Thursday, April 16, 2015

Breakout in Small Caps Hold Despite Small Sell Off

Sellers had a crack at reversing the breakout in the Russell 2000, but were unable to deliver a reversal. The index traded a very narrow range as technicals remained on the bullish side.


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Wednesday, April 15, 2015

Russell 2000 Breakout

Today there was no surprise to see a breakout in the Russell 2000 after the lead-in it enjoyed. The Russell 2000 also enjoys relative leadership against both the Nasdaq and S&P.  The current advance is bound by a rising channel, but is also at new all-time highs.


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Tuesday, April 14, 2015

Markets Regains Early Losses

Markets suffered heavy selling during early action, but were able to regain a large section of lost ground by the close.

Large Caps had the best of the action, skewing buying towards more defensive issues, not surprising given the early scare. The 20-day and 50-day MAs have converged, and these played as a rally point for longs. Technicals retained their bullish picture.


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Question from Reader

Declan 
Why is it traders like you and your ilk are uber- bullish in perpetuity?
You write as if these indices have minds of there own, when in reality they are manipulated
And propped up by primarily dealers trying to give the appearance of healthy indices...
It never ends... The most hated bullshit market of all time..

Hi Peter,

I don't think I'm uber bullish, more apathetic bullish. I would be happier to see this market take a dive so I could put my cash holdings to work instead of having them sit in the bank earning nothing! 

If you look at the end of every post I show two tables which highlight levels where markets typically find historic extremes. Based on where markets lie now, there is no extreme. So one has to work with what's gone before, and that's a 6-year bull cycle which hasn't show signs of slowing. 

People may think 6-years is a long time, and for many a bull rally that has gone before, it is. However, there was an 11-year gap from 1990 to 2001 when the S&P traded 10% below its 200-day MA; that's a killer bull market which lasted 10 years to its eventual peak in 2000. Even in this analogy, there is only a 4-year gap to the last time the S&P was 10% below its 200-day MA, which was 2011.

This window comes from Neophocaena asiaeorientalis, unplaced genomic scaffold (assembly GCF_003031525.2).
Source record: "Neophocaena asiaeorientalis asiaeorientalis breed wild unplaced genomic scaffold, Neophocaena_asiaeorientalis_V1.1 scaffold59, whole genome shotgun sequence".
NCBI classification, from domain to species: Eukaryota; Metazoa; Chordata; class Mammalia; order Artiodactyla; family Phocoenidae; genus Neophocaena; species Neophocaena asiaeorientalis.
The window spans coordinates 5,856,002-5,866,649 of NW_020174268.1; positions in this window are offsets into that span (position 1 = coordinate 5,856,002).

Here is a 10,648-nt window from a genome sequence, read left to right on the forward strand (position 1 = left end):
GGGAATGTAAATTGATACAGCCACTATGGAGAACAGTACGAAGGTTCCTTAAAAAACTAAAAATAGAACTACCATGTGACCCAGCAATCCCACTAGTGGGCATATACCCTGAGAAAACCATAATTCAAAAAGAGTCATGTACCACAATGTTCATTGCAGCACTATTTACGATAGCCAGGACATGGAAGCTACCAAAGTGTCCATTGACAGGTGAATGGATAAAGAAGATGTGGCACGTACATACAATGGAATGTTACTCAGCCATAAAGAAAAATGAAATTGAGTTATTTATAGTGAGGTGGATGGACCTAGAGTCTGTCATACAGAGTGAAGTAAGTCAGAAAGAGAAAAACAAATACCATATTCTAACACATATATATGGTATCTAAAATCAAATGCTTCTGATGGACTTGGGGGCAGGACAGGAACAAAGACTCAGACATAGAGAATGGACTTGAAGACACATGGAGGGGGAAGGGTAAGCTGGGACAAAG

Yes, the crash in 2000 caused huge portfolio damage, but if you had bought in 1990 when the S&P was 10% below its 200-day MA and held to the eventual lows of the crash in 2002, you would have still earned around 150% on your initial investment. Or put another way, the lows of 2002 were the same as the highs at the start of 1997, so if you sold in 1997, 7-years after your initial investment, you would have had the same return as holding during the worst of the crash. Admittedly, that's a 5-year gap when nothing happened, but if you took profits when markets reached extremes as per my table, you probably would have banked a larger return. And if you adopted the stance the 2002 low was another buying extreme, you probably would have added more. 

Even in recent times, the Russell 2000 gave a 'buy' signal in October 2014 when it managed to drop at least 8.8% below its 200-day MA, and $IWM is up nearly 16% from that low. 

There is no full proof system. And, Yes, the market is full of crap; crap which piles up the shorter your time horizon becomes. But by keeping things at arms length and investing in Large Caps stocks or index ETFs when markets do reach extremes, I can at least take some comfort I'm taking the correct course of action when the opinion of others (and the media) may suggest otherwise. 

As for now, I shrug my shoulders, as I see little reason to take new positions, and little reason to sell what I already own. 

Hope this helps,
Declan

P.S. One of my Kindle reads is the Chimp Paradox, which fits well with the struggles of trading. So to entertain my trading Chimp (and keep him away from the money that matters), I trade a little on eToro.  On eToro you will see me trade long and short - so the "uber bullish" title doesn't really fit in with my Chimp logic! Thankfully, eToro lets you effectively trade small bets, so it's a bit of fun without churning through meaningful sums of cash. However, it helps keep me focused on the investing decisions when they need to be made, as I don't want to be trading what I consider are long-term investments. 

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Dr. Declan Fallon is the Senior Market Technician and Community Director for Zignals.com, and Product Development Manager for ActivateClients.com. I do a weekly broadcast on Friday's at 13:30 GMT for Tradercast, covering indices, FX and gold, silver and oil - all are welcome! You can read what others are saying about Zignals on Investimonials.com.

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